10. The method of claim 9, wherein the step of applying a primary sealant is done using an edge referenced tool, comprising a nozzle with a pipe such that hot melted butyl flows there through as the tool is moving over the glass lite.
11. A method of making a composite light diffusing panel comprising providing a first glass lite with a light transmissive fabric layer applied to surface thereof; trimming the fabric using an edge referencing method, wherein the referenced edge is the edge of the first glass panel. applying foam tape to the surface of the first glass lite using an edge referencing method to meet horizontal dimensional requirements, wherein the foam tape is referenced to the edge of the glass such that the foam tape does not overlap the fabric; mounting a spacer to the foam tape on the surface of the first glass lite to form a first subassembly; applying foam tape to the surface of a second glass lite also using an edge referencing method to form a second subassembly; and topping the second subassembly atop the first assembly to form an assembled composite light diffusing panel.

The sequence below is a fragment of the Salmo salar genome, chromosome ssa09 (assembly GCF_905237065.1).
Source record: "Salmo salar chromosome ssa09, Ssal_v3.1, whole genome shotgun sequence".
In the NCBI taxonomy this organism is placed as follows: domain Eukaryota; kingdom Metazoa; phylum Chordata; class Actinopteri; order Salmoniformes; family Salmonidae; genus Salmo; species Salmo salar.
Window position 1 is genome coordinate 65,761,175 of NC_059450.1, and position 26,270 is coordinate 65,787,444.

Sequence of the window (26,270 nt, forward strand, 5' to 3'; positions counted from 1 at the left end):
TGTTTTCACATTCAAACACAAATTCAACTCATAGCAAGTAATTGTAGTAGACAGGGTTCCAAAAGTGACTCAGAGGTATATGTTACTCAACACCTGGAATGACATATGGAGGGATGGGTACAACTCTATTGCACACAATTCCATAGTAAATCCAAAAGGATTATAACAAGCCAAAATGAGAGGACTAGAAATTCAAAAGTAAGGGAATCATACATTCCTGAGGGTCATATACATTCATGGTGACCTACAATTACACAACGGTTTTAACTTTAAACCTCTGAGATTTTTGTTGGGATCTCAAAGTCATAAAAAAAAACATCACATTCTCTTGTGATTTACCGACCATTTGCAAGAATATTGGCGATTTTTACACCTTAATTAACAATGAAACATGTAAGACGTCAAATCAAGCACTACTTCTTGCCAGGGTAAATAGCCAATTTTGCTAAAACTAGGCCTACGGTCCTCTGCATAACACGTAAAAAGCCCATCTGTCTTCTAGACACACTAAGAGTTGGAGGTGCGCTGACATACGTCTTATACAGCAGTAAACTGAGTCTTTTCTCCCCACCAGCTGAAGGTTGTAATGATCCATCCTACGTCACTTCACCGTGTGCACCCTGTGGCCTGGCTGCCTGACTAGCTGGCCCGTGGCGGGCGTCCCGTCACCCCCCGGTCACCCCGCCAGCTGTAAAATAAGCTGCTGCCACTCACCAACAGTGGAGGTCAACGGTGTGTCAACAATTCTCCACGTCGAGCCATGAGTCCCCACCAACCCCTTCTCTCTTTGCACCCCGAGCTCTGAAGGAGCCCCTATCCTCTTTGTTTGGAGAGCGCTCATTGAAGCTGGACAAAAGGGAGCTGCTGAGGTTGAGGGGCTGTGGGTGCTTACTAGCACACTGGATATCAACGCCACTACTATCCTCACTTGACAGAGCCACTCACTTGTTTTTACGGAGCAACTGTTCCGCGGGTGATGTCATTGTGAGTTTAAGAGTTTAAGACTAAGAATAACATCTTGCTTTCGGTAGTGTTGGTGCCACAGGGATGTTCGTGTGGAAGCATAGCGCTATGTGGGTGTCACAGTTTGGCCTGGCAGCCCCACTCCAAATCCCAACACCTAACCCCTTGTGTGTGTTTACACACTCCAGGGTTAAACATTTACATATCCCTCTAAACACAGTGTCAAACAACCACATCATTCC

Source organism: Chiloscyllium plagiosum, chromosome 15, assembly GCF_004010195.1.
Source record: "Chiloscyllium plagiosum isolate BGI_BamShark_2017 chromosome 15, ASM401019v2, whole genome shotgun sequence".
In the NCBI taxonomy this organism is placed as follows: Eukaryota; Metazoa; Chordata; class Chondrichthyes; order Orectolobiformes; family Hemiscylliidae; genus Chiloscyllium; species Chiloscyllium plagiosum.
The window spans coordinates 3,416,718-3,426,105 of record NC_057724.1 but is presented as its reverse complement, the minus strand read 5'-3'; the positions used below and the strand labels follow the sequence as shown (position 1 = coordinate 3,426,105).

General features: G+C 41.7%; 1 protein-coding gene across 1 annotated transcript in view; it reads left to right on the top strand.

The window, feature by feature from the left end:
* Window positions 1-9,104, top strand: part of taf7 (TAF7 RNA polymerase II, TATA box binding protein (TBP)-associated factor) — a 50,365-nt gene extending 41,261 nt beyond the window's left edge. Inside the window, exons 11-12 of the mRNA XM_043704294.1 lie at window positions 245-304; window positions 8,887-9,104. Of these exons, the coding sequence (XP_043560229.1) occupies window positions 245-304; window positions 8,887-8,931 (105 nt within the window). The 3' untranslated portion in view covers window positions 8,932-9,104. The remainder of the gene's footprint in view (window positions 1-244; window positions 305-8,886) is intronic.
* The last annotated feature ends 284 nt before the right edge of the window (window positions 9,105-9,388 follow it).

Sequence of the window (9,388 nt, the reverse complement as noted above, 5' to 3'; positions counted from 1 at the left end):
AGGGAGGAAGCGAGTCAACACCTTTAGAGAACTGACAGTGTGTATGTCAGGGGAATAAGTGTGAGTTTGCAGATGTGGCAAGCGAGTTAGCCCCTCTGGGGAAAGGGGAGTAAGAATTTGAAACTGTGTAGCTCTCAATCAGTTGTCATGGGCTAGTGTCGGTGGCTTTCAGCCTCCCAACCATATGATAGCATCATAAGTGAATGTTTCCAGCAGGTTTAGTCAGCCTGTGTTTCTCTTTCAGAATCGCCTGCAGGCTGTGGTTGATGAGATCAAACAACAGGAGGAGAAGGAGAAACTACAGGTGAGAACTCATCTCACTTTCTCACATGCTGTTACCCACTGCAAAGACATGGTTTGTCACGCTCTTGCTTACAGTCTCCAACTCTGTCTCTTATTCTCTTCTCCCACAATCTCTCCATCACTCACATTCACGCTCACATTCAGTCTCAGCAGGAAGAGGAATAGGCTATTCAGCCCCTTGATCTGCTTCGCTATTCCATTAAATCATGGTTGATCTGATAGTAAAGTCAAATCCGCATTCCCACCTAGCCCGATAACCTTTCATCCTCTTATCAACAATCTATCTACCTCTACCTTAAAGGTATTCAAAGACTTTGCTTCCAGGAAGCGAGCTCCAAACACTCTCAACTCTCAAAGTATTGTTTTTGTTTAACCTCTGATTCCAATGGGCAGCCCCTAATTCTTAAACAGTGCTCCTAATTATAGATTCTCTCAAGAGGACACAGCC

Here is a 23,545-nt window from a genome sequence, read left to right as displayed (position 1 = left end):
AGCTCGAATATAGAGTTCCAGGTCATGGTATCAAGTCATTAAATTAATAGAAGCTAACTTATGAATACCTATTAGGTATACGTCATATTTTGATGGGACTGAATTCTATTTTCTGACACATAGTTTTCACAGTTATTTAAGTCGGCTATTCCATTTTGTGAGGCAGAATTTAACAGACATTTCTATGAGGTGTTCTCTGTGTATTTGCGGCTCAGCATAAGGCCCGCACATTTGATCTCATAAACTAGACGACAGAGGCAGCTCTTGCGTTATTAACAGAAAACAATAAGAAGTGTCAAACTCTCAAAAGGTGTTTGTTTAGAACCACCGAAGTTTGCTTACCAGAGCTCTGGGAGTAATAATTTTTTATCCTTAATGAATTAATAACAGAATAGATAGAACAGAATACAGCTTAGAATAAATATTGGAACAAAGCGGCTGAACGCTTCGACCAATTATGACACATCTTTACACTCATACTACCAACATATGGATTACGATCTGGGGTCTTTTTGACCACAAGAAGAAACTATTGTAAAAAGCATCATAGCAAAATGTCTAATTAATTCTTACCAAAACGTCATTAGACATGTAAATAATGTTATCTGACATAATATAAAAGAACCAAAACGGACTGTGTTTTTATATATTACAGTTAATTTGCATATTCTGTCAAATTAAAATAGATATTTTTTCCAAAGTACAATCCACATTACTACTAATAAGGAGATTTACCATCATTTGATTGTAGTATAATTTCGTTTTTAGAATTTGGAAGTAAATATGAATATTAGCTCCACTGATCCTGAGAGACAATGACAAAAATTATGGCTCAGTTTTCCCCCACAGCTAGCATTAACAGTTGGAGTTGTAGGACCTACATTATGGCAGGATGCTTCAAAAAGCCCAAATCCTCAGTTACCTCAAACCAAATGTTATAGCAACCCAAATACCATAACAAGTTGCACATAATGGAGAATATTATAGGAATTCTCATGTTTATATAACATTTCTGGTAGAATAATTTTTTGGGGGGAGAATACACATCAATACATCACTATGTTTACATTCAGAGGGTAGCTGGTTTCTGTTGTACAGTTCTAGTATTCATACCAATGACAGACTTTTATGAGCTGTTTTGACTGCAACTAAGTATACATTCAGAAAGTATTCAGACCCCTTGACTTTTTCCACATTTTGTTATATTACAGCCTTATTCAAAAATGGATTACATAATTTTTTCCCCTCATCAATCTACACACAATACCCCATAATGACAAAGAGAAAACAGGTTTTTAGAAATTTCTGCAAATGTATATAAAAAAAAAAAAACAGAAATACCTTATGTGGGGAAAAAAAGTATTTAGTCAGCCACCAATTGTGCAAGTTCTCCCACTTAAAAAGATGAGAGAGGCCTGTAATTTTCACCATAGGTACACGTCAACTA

12. The method of claim 11, wherein the step of topping is done using a flipping apparatus.
13. A method of making a composite light diffusing panel comprising providing a first glass lite with a light transmissive fabric layer applied to surface thereof; applying extruded butyl directly to the surface of the first glass lite using an edge referencing method to meet horizontal dimensional requirements, wherein the extruded butyl is referenced to the edge of the fabric; mounting a spacer to the extruded butyl on the surface of the first glass lite to form a first subassembly; applying extruded butyl to the surface of a second glass lite also using an edge referencing method to form a second subassembly; and topping the second subassembly atop the first subassembly to form an assembled light diffusing panel.